In their red, green and blue outfits, the three gardeners at work when Giselle’s family moves in are costumed to look like the three good fairies from Sleeping Beauty. They even offer to babysit and mention that they are especially good at “nap time”. This refers to the fact that in Sleeping Beauty, after Maleficent’s curse, the three good fairies Flora, Fauna and Merryweather raise Aurora for 16 years, protecting her until the princess is reunited with her parents. The parallel solidifies when Giselle’s spell kicks in and gives them real fairy wings.
Sensitive household appliances
Normal objects that speak and function on their own are a clear reference to Beauty and the Beast. In this film, the devices are all servants who have been cursed, which begs the question: were these new additions to Giselle’s house once her neighbors?
“Be our guest”
As the people of New Monroelasia sing of their magical daily lives, one of the lyrics they sing is “Be our guest!” This is a reference to the famous song from Beauty and the Beast, a movie that features many Broadway-like musical numbers.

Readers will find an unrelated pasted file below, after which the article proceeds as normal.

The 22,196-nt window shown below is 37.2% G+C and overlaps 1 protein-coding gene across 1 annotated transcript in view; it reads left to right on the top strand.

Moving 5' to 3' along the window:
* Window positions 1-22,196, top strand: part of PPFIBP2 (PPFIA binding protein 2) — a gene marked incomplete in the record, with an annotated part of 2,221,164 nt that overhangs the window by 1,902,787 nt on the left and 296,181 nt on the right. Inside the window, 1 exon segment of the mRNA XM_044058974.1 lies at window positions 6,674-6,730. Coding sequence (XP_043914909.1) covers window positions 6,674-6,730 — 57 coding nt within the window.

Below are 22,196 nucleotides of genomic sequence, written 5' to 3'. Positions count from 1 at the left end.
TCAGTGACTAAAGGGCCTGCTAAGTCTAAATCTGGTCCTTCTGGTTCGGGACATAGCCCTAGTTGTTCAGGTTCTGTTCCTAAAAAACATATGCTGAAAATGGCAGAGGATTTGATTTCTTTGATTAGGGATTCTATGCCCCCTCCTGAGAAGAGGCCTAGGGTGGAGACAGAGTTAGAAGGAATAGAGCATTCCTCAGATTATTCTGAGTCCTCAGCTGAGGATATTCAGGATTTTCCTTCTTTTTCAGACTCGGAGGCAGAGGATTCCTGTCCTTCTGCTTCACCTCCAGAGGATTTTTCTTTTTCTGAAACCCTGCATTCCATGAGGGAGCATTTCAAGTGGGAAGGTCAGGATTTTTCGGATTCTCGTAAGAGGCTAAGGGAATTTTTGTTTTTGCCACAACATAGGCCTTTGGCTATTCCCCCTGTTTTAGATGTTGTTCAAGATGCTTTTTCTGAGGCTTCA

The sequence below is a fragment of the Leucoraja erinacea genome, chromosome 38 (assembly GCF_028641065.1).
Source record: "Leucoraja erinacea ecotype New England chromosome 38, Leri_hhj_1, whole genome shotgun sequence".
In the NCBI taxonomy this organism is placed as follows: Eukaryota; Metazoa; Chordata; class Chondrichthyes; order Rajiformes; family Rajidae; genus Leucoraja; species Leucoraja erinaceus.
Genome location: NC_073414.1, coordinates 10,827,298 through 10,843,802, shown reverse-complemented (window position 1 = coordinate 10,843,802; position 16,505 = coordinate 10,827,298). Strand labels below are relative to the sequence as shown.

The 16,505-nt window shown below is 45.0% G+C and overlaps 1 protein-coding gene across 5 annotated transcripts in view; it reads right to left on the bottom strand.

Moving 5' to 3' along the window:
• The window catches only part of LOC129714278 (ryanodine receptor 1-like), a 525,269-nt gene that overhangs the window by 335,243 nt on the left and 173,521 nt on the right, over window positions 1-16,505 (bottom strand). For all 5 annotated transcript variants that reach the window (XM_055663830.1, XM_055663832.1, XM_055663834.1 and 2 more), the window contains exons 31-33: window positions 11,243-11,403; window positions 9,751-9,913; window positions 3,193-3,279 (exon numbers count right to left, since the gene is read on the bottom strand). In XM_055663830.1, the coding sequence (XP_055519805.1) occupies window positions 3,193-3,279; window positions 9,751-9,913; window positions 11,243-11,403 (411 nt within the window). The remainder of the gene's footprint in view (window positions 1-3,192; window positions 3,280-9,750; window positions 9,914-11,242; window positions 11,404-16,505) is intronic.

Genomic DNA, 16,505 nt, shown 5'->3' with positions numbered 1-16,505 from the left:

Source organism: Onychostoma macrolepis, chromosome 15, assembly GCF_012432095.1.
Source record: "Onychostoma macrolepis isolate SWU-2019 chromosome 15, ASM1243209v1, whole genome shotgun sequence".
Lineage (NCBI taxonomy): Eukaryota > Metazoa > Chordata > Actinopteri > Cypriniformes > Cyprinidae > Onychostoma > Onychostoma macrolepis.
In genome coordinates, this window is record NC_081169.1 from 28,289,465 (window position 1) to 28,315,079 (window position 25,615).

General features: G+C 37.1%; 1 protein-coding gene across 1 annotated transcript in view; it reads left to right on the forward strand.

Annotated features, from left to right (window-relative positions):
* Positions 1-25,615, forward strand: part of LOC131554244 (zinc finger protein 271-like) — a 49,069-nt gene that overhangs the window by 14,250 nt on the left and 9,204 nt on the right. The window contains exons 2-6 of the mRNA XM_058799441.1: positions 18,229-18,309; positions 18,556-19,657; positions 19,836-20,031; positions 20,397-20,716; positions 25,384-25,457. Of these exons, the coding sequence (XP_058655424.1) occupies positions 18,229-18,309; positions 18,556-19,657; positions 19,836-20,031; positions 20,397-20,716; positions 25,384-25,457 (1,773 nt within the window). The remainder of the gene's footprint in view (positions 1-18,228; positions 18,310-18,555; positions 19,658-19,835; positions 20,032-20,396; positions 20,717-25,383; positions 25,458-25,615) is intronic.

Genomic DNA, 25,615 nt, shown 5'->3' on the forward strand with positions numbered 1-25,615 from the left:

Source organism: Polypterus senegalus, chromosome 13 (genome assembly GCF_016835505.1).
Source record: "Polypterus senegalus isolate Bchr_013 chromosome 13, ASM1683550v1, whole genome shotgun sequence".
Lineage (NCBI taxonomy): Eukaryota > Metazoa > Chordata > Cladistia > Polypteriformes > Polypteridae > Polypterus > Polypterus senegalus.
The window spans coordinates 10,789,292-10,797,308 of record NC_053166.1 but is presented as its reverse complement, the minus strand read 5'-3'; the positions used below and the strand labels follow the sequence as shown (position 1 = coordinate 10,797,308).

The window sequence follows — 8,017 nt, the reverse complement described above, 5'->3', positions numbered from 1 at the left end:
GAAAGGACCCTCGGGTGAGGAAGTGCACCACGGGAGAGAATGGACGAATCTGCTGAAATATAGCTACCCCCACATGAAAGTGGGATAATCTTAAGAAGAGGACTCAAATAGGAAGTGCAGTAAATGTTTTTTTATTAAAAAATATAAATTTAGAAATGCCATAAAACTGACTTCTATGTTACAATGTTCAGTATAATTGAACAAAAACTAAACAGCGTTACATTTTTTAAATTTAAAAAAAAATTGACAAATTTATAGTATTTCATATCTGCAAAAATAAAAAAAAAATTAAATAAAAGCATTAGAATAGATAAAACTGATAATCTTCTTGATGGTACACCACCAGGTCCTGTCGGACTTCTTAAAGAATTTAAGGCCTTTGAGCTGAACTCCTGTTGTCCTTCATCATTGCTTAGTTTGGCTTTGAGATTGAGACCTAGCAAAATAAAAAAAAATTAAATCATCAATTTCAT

“Wicked stepmothers have cats”
When Pip transforms from a chipmunk into a cat, Giselle makes the comment that stepmothers have cats instead of sweet animal companions like Disney princesses. The most prolific villainous stepmother in Disney’s library, Lady Tremaine from Cinderella, had a pet cat who was just as mean as her mistress. He was even called Lucifer!
Few fairy tales are complete without a midnight deadline, and Disenchanted is no exception. Cinderella might be the most iconic use of the clock tower chimes as a countdown device.
Morgan’s “Ariel” Pose
At the end of her song “Perfect,” during which she sings about her desire to be her own person, Morgan bends over a pile of boxes as a townswoman splashes a bucket of water behind her. The visual effect of this pose in front of the water is reminiscent of Ariel from The Little Mermaid. Along with numerous movie posters, Ariel (Disney’s only non-human princess) is also featured in this pose after singing “Part of Your World,” where she expresses similar desires to what Morgan wishes: to feel at odds with the world around him.